Beijing: Chinese rescuers scoured a remote valley in the nation`s southwest for survivors on Thursday, after a landslide decimated a village, killing at least one person and leaving 90 missing.
The landslide in Puladi, a settlement in Yunnan province, was the latest of a succession of such disasters to have battered China this summer, when torrential downpours have unleashed floods and dislodged hillsides on to towns and villages.
In the worst landslide, at least 1,287 people died in Zhouqu in northwest province of Gansu after rains. More than 450 residents remain missing, probably dead. Storms in neighbouring Longnan and in Sichuan province to the south killed dozens more.
Pictures from Puladi showed a swathe of the green valley covered in mud, with rescuers laying down planks across the destruction to reach a stricken village with about 100 residents, some of them workers at a small iron ore mine.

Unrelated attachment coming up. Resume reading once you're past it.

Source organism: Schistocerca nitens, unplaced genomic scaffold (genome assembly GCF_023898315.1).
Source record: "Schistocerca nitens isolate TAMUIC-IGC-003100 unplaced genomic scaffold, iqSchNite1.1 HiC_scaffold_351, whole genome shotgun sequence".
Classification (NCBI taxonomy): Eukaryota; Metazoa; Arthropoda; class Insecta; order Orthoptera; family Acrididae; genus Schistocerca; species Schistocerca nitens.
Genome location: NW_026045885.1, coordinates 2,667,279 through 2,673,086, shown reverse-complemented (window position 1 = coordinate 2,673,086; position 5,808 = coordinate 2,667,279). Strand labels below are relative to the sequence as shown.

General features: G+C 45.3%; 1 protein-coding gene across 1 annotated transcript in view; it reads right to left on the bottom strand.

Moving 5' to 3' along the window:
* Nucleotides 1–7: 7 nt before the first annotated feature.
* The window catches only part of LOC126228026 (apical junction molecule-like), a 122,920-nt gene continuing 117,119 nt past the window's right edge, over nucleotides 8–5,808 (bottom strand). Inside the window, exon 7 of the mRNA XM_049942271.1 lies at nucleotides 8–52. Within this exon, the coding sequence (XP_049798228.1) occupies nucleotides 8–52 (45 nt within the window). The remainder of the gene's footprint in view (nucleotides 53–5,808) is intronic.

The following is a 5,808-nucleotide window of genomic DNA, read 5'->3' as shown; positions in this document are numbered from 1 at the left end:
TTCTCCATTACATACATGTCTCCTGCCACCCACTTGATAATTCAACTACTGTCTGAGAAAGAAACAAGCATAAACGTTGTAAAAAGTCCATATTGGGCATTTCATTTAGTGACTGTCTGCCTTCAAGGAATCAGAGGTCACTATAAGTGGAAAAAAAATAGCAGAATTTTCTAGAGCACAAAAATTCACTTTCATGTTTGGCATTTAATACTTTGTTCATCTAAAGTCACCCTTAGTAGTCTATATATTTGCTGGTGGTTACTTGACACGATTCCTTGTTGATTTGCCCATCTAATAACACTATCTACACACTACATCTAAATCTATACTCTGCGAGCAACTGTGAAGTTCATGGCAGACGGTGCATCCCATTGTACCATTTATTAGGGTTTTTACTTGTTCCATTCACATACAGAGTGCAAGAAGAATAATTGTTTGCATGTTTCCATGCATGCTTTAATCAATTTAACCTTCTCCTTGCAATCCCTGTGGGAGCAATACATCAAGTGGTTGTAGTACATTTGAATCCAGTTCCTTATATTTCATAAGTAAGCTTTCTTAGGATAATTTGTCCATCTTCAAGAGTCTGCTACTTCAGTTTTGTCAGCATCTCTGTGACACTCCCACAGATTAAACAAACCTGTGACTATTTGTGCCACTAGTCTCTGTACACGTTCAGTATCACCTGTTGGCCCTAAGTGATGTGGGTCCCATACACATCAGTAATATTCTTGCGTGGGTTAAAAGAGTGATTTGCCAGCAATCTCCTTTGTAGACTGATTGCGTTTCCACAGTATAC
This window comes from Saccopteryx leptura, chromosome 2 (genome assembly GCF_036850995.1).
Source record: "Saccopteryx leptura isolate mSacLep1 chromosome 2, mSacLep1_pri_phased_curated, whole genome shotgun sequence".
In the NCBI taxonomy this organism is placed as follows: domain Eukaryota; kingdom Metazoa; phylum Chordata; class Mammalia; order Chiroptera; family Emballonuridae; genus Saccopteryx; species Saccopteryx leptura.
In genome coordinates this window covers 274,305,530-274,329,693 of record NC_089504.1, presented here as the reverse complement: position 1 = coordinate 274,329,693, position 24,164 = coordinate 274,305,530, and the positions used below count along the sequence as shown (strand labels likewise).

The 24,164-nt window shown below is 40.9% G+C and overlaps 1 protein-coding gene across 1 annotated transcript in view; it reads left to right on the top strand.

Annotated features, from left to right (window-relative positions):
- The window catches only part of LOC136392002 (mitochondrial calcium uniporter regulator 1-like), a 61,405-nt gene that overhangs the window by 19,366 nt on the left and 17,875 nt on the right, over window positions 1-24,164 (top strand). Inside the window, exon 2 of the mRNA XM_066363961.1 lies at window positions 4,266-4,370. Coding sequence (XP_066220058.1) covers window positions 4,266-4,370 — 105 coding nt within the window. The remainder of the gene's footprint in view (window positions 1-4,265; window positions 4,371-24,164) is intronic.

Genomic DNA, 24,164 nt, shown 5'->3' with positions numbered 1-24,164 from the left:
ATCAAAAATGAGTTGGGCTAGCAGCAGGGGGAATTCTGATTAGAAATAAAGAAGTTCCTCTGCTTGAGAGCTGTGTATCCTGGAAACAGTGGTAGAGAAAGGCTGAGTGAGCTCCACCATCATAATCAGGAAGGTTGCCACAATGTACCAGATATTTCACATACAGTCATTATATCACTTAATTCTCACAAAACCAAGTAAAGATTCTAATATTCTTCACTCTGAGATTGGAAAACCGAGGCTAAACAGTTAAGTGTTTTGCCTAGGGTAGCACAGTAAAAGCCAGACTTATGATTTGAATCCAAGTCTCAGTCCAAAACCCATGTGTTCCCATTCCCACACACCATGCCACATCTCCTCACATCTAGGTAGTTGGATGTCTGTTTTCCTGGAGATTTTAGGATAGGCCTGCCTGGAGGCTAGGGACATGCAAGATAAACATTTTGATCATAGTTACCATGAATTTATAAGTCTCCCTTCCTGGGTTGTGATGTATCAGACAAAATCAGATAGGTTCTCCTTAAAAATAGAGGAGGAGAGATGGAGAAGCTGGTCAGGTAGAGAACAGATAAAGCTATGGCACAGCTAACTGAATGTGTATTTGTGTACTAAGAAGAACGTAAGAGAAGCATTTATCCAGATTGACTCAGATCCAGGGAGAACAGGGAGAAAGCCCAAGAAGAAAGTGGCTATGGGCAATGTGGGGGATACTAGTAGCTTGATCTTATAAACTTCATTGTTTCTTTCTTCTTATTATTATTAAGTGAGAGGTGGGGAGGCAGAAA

"We heard a massive noise and knew it was a mudslide," one villager, Yu Lichun, told the China News Service. "We ran and there wasn`t even time to get dressed, and we ran shouting and screaming."
At least one resident died, the Xinhua news agency said. The China News Service, another state-run agency, said two were confirmed dead. At least 10 mine trucks and 21 houses were buried, Zhong Zhifang, an official helping rescue efforts, told Xinhua.
Puladi lies in the Nu River valley, a mountainous corner near the Chinese border with Myanmar. The area is sparsely settled.
The remote, muddy conditions were likely to make it difficult for rescuers to find the 90 or more people who were missing, at least some of whom may have been able to flee the avalanche of mud and rocks some 300 meters (328 yards) across that hit early on Wednesday.
More rain was likely to hit the area in coming days, weather reports said.